hide Matching Documents

The documents where this entity occurs most often are shown below. Click on a document to open it.

Document Max. Freq Min. Freq
Rebellion Record: a Diary of American Events: Poetry and Incidents., Volume 3. (ed. Frank Moore) 15 1 Browse Search
The Daily Dispatch: January 28, 1862., [Electronic resource] 5 1 Browse Search
View all matching documents...

Your search returned 20 results in 5 document sections:

Southern wood. Carolina is the driver, With Georgia by her side; Virginia holds the flag up, While we all take a ride. chorus — Wait for the wagon, &c. The invading tribe called Yankees, With Lincoln for their guide, Tried to keep Kentucky From joining in the ride; But she heeded not their entreaties-- She has come into the ring; She wouldn't fight for a Government Where Cotton wasn't king. chorus — So wait for the wagon, &c. Old Lincoln and his Congressmen, With Seward by his side, Put old Scott in the wagon, Just for to take a ride. McDowell was the driver; To cross Bull Run he tried, But there he left the wagon, For Beauregard to ride. chorus — Wait for the wagon, &c. Manassas was the battle-ground; The field was fair and wide; The Yankees thought they'd whip us out, And on to Richmond ride; But when they met our “Dixie” boys, Their danger they espied; They wheeled about for Washington, And didn't wait to ride. chorus — So wait for the wagon, &c. Brave Beauregard-God bless hi
said Old Nick, with a grin; “I have only stepped in To renew old acquaintance with your honor ag'in. How are Seward, and Scott, and good Mrs. L.? I hope all your friends are still hearty and well.” Thus saying, he seated himself in a chair, And gazthem your grounds of political creed; I gave you my subjects — the best I have got, Such as Cameron, and Seward, and Old Granny Scott; Assisted by Greeley, and Bennett, and Weed, As miserable scoundrels as Tophet could breed, To fix up a plan for p, and reaping the chaff.” “What say you to this?” cried Old Nick, waxing hot. Quoth President Lincoln, “You must ask General Scott.” “Old Scott's an old ass, and Seward to boot; And as for yourself, you're a pitiful brute, Too mean to let live, anins to hell;-- I have finished my mission. Farewell-farewell! “ Thus saying, he left in a moment of time, And wound up his speech, where I wind up my rhyme; He left General Scott in a passion and worry-- Old Abe in a fit, and hi
By pressure, not by slaughter.--General McClellan, so writes a Washington correspondent, is using untiring industry in getting the army into the best possible condition, while it is more evident, every day, that he does not mean to use it to obtain military glory, but to carry out a plan similar to that of Scott--to quell this rebellion by a mighty pressure, and not by a mighty slaughter.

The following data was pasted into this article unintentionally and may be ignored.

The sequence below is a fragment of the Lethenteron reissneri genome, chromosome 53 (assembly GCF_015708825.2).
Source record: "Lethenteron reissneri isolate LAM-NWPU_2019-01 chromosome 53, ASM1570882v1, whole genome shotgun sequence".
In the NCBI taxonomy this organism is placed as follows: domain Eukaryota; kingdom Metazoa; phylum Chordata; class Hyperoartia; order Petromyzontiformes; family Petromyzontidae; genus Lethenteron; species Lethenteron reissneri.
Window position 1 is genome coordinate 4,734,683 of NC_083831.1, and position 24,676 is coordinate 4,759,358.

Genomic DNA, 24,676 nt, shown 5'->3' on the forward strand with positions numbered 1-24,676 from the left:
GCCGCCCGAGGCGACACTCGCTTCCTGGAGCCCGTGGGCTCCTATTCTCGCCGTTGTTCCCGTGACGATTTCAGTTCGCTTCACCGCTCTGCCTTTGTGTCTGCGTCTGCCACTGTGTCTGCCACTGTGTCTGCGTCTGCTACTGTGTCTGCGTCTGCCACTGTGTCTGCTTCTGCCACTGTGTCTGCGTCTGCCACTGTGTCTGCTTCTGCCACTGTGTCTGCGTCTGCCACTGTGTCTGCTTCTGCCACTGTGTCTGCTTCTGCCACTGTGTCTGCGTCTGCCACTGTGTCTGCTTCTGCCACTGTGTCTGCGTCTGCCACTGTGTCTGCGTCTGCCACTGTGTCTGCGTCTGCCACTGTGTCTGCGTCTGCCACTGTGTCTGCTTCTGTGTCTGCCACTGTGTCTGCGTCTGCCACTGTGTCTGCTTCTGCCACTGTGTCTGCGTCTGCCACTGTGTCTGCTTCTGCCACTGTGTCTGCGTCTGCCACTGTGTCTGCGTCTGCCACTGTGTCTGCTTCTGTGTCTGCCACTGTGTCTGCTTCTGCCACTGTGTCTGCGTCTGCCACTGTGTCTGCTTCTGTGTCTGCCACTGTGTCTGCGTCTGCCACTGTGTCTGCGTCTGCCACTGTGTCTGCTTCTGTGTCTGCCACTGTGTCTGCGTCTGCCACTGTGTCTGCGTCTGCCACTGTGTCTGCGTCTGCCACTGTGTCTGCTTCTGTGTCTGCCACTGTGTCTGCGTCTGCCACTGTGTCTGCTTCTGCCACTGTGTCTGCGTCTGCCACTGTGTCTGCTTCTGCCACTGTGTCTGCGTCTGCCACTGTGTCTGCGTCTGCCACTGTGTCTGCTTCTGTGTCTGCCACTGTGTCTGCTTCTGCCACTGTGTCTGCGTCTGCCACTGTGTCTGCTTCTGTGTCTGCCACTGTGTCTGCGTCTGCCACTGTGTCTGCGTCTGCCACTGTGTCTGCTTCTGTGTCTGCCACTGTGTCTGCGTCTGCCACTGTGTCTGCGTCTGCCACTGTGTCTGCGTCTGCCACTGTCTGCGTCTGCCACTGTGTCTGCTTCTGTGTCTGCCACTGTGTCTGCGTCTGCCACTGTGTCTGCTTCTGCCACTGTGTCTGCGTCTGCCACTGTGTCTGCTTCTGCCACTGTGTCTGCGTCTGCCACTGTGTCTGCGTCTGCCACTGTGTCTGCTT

Munchauseniana. Richmond, Nov. 4.--It is here currently reported that considerable commotion exists in Washington and in the free States from the rumored resignations of Generals Scott and McClellan, and of Secretaries Seward and Cameron, and of other prominent Federal officials. A general Kilkenny cat fight seems impending throughout Lincolndom. A special despatch to the Richmond Dispatch, dated Manassas to-day, announces that reliable information from Washington says there are but fifre forced to close their stores. There are said to be no more than eighty thousand men in and around Washington. A gentleman just arrived from Manassas says that the Baltimore Sun of Saturday reports the resignation of Seward, Blair, Cameron, Scott, and McClellan. The probable difficulty grew out of the attempt to force McClellan to attack the Confederate forces.--Charleston Mercury, Nov. 5. A note from J. L. Shumate, of New Madrid, Mo., says that after the evacuation of Fredericktown b
s you most promptly agreed, And made them your grounds of political creed, I gave you my subjects — the best I have got, Such as Cameron, and Seward, and "Old Granny Scott;" Assisted by Greeley, and Bennett, and Weed, As miserable scoundrels as Tophet could breed, To fix up a plan for "preserving the Union," In the bonds of the head of a calf, It is sowing the whirlwind and rasping the chaff, "What say you to this?" cried Old Nick, waving hot; Quoth President Dinesin, "You must ask Gen. Scott" "Old Scott's an old and Seward to boot;" And at for yourself, you're a pitiful brute, Too mean to let live, and too worthless to shoot. "But, to come t on the sand' the bleak tempest shall fail, And sweep you away in its ruins to hell-- "I have finished my mission, farewell ! Farewell !" Thus saying, he left in a moment of time, And wound up his speech, where I wind up my rhyme; He left General Scott in a passion any worry-- Old Abe in a fit, and his wife in a flurry.